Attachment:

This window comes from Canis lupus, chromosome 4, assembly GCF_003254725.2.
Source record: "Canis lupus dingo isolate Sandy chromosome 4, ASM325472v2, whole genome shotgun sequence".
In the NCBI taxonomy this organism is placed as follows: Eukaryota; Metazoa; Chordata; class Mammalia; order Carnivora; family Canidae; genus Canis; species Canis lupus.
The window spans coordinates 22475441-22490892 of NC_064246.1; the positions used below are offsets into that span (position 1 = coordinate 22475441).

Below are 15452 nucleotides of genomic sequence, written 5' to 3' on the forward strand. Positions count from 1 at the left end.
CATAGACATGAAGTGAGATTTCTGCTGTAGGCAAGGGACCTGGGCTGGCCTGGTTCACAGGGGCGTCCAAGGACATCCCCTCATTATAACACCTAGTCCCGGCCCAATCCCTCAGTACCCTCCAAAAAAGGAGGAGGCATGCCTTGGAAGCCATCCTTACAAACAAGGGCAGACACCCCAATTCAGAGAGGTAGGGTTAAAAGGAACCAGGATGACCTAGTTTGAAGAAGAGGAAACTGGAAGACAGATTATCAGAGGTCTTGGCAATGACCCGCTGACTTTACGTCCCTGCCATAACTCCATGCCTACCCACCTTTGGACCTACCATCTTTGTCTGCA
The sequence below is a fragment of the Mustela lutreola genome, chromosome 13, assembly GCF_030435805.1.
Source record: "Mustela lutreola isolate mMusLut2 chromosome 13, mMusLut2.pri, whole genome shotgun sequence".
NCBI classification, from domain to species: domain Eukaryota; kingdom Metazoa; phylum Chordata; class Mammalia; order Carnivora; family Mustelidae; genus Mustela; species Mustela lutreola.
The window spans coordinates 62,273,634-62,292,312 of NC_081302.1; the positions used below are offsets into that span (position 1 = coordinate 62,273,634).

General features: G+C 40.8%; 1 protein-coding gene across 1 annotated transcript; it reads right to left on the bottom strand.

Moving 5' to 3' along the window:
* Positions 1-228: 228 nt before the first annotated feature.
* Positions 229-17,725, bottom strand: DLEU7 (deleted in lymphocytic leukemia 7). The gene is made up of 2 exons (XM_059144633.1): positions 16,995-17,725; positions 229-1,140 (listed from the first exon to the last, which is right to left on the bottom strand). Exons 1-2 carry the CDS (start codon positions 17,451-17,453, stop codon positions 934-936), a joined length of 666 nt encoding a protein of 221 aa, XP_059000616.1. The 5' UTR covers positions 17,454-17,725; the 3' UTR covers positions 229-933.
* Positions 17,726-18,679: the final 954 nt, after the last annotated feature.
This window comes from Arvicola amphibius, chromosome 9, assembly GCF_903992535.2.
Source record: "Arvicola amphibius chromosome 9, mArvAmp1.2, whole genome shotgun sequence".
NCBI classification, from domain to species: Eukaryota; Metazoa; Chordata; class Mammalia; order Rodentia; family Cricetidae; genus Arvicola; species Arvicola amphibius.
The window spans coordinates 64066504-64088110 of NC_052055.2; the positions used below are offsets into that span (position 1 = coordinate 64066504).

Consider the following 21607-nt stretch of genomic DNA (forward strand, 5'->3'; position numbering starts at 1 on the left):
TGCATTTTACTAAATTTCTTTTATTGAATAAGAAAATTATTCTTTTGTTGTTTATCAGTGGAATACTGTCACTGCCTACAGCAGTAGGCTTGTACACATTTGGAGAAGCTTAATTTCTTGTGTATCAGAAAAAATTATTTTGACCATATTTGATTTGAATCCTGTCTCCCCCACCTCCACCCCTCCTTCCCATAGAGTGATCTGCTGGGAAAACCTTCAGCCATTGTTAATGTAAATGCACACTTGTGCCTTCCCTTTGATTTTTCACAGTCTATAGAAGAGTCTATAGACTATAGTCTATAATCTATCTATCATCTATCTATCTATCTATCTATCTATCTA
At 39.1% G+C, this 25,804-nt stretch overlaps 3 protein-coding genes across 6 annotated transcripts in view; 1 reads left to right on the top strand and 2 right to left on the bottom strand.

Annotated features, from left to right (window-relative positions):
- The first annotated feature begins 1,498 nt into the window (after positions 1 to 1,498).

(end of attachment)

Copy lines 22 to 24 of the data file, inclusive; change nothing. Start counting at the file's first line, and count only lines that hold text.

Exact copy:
At 39.1% G+C, this 25,804-nt stretch overlaps 3 protein-coding genes across 6 annotated transcripts in view; 1 reads left to right on the top strand and 2 right to left on the bottom strand.

Annotated features, from left to right (window-relative positions):
- The first annotated feature begins 1,498 nt into the window (after positions 1 to 1,498).